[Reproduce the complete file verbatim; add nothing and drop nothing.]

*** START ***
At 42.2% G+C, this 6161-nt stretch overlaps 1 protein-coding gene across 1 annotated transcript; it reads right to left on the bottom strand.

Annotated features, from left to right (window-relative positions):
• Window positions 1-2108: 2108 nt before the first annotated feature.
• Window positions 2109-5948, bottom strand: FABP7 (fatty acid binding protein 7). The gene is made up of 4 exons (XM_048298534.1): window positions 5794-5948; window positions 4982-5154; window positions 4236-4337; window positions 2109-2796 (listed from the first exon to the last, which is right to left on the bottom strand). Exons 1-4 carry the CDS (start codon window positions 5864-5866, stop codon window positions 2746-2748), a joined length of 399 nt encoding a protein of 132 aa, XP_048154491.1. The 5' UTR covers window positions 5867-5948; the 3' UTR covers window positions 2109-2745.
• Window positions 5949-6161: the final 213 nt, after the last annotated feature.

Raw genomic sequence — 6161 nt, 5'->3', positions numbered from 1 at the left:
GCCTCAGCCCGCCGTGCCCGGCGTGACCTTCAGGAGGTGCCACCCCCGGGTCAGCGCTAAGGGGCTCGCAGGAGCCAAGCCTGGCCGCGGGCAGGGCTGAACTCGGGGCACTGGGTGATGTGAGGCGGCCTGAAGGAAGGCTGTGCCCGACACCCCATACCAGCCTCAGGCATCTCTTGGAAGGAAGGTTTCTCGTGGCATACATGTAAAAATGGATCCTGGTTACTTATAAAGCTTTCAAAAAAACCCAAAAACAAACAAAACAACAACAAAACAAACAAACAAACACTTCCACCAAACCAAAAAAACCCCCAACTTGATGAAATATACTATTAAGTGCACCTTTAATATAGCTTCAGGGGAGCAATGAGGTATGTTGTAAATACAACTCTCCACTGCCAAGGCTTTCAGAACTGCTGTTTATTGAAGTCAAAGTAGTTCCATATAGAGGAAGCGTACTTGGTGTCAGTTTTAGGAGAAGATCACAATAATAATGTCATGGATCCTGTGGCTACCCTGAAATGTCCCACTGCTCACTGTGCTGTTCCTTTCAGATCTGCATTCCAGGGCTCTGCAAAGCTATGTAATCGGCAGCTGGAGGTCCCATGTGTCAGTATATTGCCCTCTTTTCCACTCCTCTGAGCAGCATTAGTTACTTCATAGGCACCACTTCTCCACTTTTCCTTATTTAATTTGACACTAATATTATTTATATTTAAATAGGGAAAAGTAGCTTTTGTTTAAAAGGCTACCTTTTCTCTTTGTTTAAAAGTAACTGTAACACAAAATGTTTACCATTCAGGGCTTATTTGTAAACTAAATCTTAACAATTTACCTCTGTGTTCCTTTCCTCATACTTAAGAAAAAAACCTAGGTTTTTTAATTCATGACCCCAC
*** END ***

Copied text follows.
At 42.2% G+C, this 6161-nt stretch overlaps 1 protein-coding gene across 1 annotated transcript; it reads right to left on the bottom strand.

Annotated features, from left to right (window-relative positions):
• Window positions 1-2108: 2108 nt before the first annotated feature.
• Window positions 2109-5948, bottom strand: FABP7 (fatty acid binding protein 7). The gene is made up of 4 exons (XM_048298534.1): window positions 5794-5948; window positions 4982-5154; window positions 4236-4337; window positions 2109-2796 (listed from the first exon to the last, which is right to left on the bottom strand). Exons 1-4 carry the CDS (start codon window positions 5864-5866, stop codon window positions 2746-2748), a joined length of 399 nt encoding a protein of 132 aa, XP_048154491.1. The 5' UTR covers window positions 5867-5948; the 3' UTR covers window positions 2109-2745.
• Window positions 5949-6161: the final 213 nt, after the last annotated feature.

Raw genomic sequence — 6161 nt, 5'->3', positions numbered from 1 at the left:
GCCTCAGCCCGCCGTGCCCGGCGTGACCTTCAGGAGGTGCCACCCCCGGGTCAGCGCTAAGGGGCTCGCAGGAGCCAAGCCTGGCCGCGGGCAGGGCTGAACTCGGGGCACTGGGTGATGTGAGGCGGCCTGAAGGAAGGCTGTGCCCGACACCCCATACCAGCCTCAGGCATCTCTTGGAAGGAAGGTTTCTCGTGGCATACATGTAAAAATGGATCCTGGTTACTTATAAAGCTTTCAAAAAAACCCAAAAACAAACAAAACAACAACAAAACAAACAAACAAACACTTCCACCAAACCAAAAAAACCCCCAACTTGATGAAATATACTATTAAGTGCACCTTTAATATAGCTTCAGGGGAGCAATGAGGTATGTTGTAAATACAACTCTCCACTGCCAAGGCTTTCAGAACTGCTGTTTATTGAAGTCAAAGTAGTTCCATATAGAGGAAGCGTACTTGGTGTCAGTTTTAGGAGAAGATCACAATAATAATGTCATGGATCCTGTGGCTACCCTGAAATGTCCCACTGCTCACTGTGCTGTTCCTTTCAGATCTGCATTCCAGGGCTCTGCAAAGCTATGTAATCGGCAGCTGGAGGTCCCATGTGTCAGTATATTGCCCTCTTTTCCACTCCTCTGAGCAGCATTAGTTACTTCATAGGCACCACTTCTCCACTTTTCCTTATTTAATTTGACACTAATATTATTTATATTTAAATAGGGAAAAGTAGCTTTTGTTTAAAAGGCTACCTTTTCTCTTTGTTTAAAAGTAACTGTAACACAAAATGTTTACCATTCAGGGCTTATTTGTAAACTAAATCTTAACAATTTACCTCTGTGTTCCTTTCCTCATACTTAAGAAAAAAACCTAGGTTTTTTAATTCATGACCCCAC